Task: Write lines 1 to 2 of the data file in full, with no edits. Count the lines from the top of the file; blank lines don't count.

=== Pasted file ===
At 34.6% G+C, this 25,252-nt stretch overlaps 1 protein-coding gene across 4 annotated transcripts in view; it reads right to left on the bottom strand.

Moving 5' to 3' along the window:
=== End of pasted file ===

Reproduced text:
At 34.6% G+C, this 25,252-nt stretch overlaps 1 protein-coding gene across 4 annotated transcripts in view; it reads right to left on the bottom strand.

Moving 5' to 3' along the window: